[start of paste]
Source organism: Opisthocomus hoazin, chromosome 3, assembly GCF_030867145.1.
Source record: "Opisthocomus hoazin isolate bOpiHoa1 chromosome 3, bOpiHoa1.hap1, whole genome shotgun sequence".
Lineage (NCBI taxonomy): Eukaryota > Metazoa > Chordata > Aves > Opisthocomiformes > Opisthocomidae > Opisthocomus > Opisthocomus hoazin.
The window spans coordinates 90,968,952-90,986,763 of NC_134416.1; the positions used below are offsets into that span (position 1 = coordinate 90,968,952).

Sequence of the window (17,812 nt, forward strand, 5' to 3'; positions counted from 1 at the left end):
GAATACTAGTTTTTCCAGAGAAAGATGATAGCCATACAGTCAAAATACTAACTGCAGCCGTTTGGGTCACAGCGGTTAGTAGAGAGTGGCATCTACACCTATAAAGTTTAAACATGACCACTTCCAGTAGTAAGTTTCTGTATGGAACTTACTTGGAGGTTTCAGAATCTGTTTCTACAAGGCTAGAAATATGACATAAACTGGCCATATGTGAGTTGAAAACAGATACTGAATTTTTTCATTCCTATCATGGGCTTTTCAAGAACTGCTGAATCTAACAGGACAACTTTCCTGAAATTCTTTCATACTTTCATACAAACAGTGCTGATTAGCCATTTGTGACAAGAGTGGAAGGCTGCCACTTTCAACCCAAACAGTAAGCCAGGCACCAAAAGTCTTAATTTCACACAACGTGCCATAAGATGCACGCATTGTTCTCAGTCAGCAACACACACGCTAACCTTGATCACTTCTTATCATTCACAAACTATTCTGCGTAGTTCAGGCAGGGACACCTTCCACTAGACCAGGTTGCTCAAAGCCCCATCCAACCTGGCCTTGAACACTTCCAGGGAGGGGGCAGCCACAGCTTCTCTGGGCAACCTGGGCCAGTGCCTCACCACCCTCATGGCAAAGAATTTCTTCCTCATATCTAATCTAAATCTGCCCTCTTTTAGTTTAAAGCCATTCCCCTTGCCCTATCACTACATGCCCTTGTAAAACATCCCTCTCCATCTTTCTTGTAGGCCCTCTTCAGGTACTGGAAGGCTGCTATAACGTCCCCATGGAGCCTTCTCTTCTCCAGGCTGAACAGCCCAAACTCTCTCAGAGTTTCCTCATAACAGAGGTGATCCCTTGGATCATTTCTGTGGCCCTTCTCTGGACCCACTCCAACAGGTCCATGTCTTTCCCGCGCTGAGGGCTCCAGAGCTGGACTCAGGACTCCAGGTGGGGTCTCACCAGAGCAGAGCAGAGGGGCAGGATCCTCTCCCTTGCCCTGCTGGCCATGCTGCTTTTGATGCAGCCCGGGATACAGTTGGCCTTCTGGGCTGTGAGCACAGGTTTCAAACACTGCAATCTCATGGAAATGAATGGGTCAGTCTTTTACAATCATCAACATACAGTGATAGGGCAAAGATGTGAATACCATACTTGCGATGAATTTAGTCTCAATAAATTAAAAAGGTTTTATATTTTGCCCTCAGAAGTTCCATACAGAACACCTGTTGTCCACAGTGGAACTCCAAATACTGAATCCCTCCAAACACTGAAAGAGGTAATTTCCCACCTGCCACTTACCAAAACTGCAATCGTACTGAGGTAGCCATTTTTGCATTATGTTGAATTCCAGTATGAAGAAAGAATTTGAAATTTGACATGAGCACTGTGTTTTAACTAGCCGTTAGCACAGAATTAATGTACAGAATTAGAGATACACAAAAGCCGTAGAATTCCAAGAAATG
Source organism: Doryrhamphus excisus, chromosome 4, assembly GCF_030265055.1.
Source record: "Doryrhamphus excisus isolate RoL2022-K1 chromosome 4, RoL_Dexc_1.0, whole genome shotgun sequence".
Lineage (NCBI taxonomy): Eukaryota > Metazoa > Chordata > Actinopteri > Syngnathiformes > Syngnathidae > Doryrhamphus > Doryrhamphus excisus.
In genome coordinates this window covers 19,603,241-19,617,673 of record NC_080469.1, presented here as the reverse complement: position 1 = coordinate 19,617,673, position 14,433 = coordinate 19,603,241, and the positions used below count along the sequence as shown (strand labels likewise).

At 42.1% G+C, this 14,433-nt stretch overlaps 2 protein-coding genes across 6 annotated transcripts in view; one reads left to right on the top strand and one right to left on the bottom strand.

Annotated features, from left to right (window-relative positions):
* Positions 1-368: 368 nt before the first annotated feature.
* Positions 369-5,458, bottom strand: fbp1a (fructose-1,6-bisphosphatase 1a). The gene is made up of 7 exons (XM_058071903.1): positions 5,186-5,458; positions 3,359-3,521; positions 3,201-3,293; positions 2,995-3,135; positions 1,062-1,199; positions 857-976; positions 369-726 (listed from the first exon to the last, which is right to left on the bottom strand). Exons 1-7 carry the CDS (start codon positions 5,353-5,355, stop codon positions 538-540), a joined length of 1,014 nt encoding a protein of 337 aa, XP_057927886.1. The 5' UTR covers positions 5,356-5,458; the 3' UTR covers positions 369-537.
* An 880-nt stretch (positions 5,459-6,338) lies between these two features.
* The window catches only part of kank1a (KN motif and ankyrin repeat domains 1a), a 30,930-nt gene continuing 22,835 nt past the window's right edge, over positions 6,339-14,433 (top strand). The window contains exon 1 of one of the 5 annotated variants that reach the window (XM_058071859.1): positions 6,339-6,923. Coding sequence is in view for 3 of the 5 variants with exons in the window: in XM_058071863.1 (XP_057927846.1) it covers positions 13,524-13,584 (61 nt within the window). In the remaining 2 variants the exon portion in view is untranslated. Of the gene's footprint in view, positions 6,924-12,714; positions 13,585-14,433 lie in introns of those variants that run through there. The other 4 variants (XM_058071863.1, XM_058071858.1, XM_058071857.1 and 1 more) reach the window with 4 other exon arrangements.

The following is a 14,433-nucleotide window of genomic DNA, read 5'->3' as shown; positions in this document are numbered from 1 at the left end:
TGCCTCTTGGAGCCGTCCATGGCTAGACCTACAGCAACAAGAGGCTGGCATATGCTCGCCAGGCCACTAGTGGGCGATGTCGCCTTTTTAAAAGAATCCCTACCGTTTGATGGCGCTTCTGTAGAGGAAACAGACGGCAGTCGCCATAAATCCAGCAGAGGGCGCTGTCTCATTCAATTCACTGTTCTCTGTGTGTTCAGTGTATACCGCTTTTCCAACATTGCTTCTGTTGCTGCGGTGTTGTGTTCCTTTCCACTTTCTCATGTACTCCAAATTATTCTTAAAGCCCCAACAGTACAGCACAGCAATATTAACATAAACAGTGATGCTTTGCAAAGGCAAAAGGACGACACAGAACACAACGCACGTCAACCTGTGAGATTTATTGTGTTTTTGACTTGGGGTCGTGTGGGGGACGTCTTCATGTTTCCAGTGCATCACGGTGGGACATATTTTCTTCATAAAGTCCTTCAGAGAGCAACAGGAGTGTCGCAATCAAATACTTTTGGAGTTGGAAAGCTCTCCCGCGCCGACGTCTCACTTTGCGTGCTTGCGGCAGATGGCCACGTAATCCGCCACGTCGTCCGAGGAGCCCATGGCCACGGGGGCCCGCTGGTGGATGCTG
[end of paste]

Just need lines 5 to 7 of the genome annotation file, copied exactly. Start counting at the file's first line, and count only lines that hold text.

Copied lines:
Sequence of the window (17,812 nt, forward strand, 5' to 3'; positions counted from 1 at the left end):
GAATACTAGTTTTTCCAGAGAAAGATGATAGCCATACAGTCAAAATACTAACTGCAGCCGTTTGGGTCACAGCGGTTAGTAGAGAGTGGCATCTACACCTATAAAGTTTAAACATGACCACTTCCAGTAGTAAGTTTCTGTATGGAACTTACTTGGAGGTTTCAGAATCTGTTTCTACAAGGCTAGAAATATGACATAAACTGGCCATATGTGAGTTGAAAACAGATACTGAATTTTTTCATTCCTATCATGGGCTTTTCAAGAACTGCTGAATCTAACAGGACAACTTTCCTGAAATTCTTTCATACTTTCATACAAACAGTGCTGATTAGCCATTTGTGACAAGAGTGGAAGGCTGCCACTTTCAACCCAAACAGTAAGCCAGGCACCAAAAGTCTTAATTTCACACAACGTGCCATAAGATGCACGCATTGTTCTCAGTCAGCAACACACACGCTAACCTTGATCACTTCTTATCATTCACAAACTATTCTGCGTAGTTCAGGCAGGGACACCTTCCACTAGACCAGGTTGCTCAAAGCCCCATCCAACCTGGCCTTGAACACTTCCAGGGAGGGGGCAGCCACAGCTTCTCTGGGCAACCTGGGCCAGTGCCTCACCACCCTCATGGCAAAGAATTTCTTCCTCATATCTAATCTAAATCTGCCCTCTTTTAGTTTAAAGCCATTCCCCTTGCCCTATCACTACATGCCCTTGTAAAACATCCCTCTCCATCTTTCTTGTAGGCCCTCTTCAGGTACTGGAAGGCTGCTATAACGTCCCCATGGAGCCTTCTCTTCTCCAGGCTGAACAGCCCAAACTCTCTCAGAGTTTCCTCATAACAGAGGTGATCCCTTGGATCATTTCTGTGGCCCTTCTCTGGACCCACTCCAACAGGTCCATGTCTTTCCCGCGCTGAGGGCTCCAGAGCTGGACTCAGGACTCCAGGTGGGGTCTCACCAGAGCAGAGCAGAGGGGCAGGATCCTCTCCCTTGCCCTGCTGGCCATGCTGCTTTTGATGCAGCCCGGGATACAGTTGGCCTTCTGGGCTGTGAGCACAGGTTTCAAACACTGCAATCTCATGGAAATGAATGGGTCAGTCTTTTACAATCATCAACATACAGTGATAGGGCAAAGATGTGAATACCATACTTGCGATGAATTTAGTCTCAATAAATTAAAAAGGTTTTATATTTTGCCCTCAGAAGTTCCATACAGAACACCTGTTGTCCACAGTGGAACTCCAAATACTGAATCCCTCCAAACACTGAAAGAGGTAATTTCCCACCTGCCACTTACCAAAACTGCAATCGTACTGAGGTAGCCATTTTTGCATTATGTTGAATTCCAGTATGAAGAAAGAATTTGAAATTTGACATGAGCACTGTGTTTTAACTAGCCGTTAGCACAGAATTAATGTACAGAATTAGAGATACACAAAAGCCGTAGAATTCCAAGAAATG
Source organism: Doryrhamphus excisus, chromosome 4, assembly GCF_030265055.1.